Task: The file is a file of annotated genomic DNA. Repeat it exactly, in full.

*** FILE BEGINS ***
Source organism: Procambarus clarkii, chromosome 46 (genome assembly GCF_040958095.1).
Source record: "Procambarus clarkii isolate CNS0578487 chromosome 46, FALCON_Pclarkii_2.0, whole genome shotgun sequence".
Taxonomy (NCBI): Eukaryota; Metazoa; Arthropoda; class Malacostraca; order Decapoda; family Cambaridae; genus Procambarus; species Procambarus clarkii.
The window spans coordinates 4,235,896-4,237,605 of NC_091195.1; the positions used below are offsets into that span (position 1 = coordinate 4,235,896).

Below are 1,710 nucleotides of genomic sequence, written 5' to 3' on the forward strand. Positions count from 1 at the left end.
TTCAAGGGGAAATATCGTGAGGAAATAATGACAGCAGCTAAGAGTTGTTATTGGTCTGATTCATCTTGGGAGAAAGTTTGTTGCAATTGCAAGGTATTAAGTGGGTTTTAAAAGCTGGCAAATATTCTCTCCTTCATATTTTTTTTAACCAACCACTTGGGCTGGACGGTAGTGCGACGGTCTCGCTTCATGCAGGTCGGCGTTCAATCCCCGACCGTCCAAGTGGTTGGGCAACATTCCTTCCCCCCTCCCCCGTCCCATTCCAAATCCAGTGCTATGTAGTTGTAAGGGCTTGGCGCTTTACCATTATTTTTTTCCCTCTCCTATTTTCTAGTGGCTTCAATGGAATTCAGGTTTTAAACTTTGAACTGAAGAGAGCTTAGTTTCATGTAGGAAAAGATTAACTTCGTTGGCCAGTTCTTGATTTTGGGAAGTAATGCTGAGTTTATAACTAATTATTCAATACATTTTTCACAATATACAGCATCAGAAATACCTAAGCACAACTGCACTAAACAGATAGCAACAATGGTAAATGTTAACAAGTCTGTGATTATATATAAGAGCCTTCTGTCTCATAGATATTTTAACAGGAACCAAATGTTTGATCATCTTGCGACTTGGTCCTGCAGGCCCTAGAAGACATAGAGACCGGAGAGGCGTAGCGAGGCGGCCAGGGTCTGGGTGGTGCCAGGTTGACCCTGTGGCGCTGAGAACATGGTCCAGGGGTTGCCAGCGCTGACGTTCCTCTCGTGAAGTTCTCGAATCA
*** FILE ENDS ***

Source organism: Procambarus clarkii, chromosome 46 (genome assembly GCF_040958095.1).
Source record: "Procambarus clarkii isolate CNS0578487 chromosome 46, FALCON_Pclarkii_2.0, whole genome shotgun sequence".
Taxonomy (NCBI): Eukaryota; Metazoa; Arthropoda; class Malacostraca; order Decapoda; family Cambaridae; genus Procambarus; species Procambarus clarkii.
The window spans coordinates 4,235,896-4,237,605 of NC_091195.1; the positions used below are offsets into that span (position 1 = coordinate 4,235,896).

Below are 1,710 nucleotides of genomic sequence, written 5' to 3' on the forward strand. Positions count from 1 at the left end.
TTCAAGGGGAAATATCGTGAGGAAATAATGACAGCAGCTAAGAGTTGTTATTGGTCTGATTCATCTTGGGAGAAAGTTTGTTGCAATTGCAAGGTATTAAGTGGGTTTTAAAAGCTGGCAAATATTCTCTCCTTCATATTTTTTTTAACCAACCACTTGGGCTGGACGGTAGTGCGACGGTCTCGCTTCATGCAGGTCGGCGTTCAATCCCCGACCGTCCAAGTGGTTGGGCAACATTCCTTCCCCCCTCCCCCGTCCCATTCCAAATCCAGTGCTATGTAGTTGTAAGGGCTTGGCGCTTTACCATTATTTTTTTCCCTCTCCTATTTTCTAGTGGCTTCAATGGAATTCAGGTTTTAAACTTTGAACTGAAGAGAGCTTAGTTTCATGTAGGAAAAGATTAACTTCGTTGGCCAGTTCTTGATTTTGGGAAGTAATGCTGAGTTTATAACTAATTATTCAATACATTTTTCACAATATACAGCATCAGAAATACCTAAGCACAACTGCACTAAACAGATAGCAACAATGGTAAATGTTAACAAGTCTGTGATTATATATAAGAGCCTTCTGTCTCATAGATATTTTAACAGGAACCAAATGTTTGATCATCTTGCGACTTGGTCCTGCAGGCCCTAGAAGACATAGAGACCGGAGAGGCGTAGCGAGGCGGCCAGGGTCTGGGTGGTGCCAGGTTGACCCTGTGGCGCTGAGAACATGGTCCAGGGGTTGCCAGCGCTGACGTTCCTCTCGTGAAGTTCTCGAATCA